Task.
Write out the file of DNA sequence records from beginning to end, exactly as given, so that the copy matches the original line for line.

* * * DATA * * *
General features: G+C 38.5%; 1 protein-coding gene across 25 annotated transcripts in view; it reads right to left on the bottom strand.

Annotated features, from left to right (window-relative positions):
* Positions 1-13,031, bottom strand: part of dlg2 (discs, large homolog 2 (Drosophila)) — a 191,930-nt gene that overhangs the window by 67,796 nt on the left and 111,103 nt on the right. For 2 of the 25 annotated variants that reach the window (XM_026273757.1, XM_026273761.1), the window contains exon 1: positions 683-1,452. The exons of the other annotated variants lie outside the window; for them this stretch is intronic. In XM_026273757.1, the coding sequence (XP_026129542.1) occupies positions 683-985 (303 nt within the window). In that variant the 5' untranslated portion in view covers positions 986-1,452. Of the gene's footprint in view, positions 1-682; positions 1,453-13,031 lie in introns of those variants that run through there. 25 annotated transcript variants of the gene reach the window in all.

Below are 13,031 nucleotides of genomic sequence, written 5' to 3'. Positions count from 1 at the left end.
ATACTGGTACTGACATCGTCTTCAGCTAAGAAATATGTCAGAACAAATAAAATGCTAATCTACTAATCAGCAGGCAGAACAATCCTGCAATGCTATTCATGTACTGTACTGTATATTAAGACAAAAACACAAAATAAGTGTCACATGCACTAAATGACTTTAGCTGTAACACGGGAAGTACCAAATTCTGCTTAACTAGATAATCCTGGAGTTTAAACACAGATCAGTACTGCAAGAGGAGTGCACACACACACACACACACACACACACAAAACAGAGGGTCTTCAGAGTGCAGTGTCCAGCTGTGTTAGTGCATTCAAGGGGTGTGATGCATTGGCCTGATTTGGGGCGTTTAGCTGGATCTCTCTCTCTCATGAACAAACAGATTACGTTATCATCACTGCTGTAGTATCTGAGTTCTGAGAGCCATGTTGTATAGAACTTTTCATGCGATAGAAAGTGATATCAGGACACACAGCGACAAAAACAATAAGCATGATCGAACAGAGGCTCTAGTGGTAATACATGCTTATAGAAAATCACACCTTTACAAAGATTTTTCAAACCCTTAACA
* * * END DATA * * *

General features: G+C 38.5%; 1 protein-coding gene across 25 annotated transcripts in view; it reads right to left on the bottom strand.

Annotated features, from left to right (window-relative positions):
* Positions 1-13,031, bottom strand: part of dlg2 (discs, large homolog 2 (Drosophila)) — a 191,930-nt gene that overhangs the window by 67,796 nt on the left and 111,103 nt on the right. For 2 of the 25 annotated variants that reach the window (XM_026273757.1, XM_026273761.1), the window contains exon 1: positions 683-1,452. The exons of the other annotated variants lie outside the window; for them this stretch is intronic. In XM_026273757.1, the coding sequence (XP_026129542.1) occupies positions 683-985 (303 nt within the window). In that variant the 5' untranslated portion in view covers positions 986-1,452. Of the gene's footprint in view, positions 1-682; positions 1,453-13,031 lie in introns of those variants that run through there. 25 annotated transcript variants of the gene reach the window in all.

Below are 13,031 nucleotides of genomic sequence, written 5' to 3'. Positions count from 1 at the left end.
ATACTGGTACTGACATCGTCTTCAGCTAAGAAATATGTCAGAACAAATAAAATGCTAATCTACTAATCAGCAGGCAGAACAATCCTGCAATGCTATTCATGTACTGTACTGTATATTAAGACAAAAACACAAAATAAGTGTCACATGCACTAAATGACTTTAGCTGTAACACGGGAAGTACCAAATTCTGCTTAACTAGATAATCCTGGAGTTTAAACACAGATCAGTACTGCAAGAGGAGTGCACACACACACACACACACACACACACAAAACAGAGGGTCTTCAGAGTGCAGTGTCCAGCTGTGTTAGTGCATTCAAGGGGTGTGATGCATTGGCCTGATTTGGGGCGTTTAGCTGGATCTCTCTCTCTCATGAACAAACAGATTACGTTATCATCACTGCTGTAGTATCTGAGTTCTGAGAGCCATGTTGTATAGAACTTTTCATGCGATAGAAAGTGATATCAGGACACACAGCGACAAAAACAATAAGCATGATCGAACAGAGGCTCTAGTGGTAATACATGCTTATAGAAAATCACACCTTTACAAAGATTTTTCAAACCCTTAACA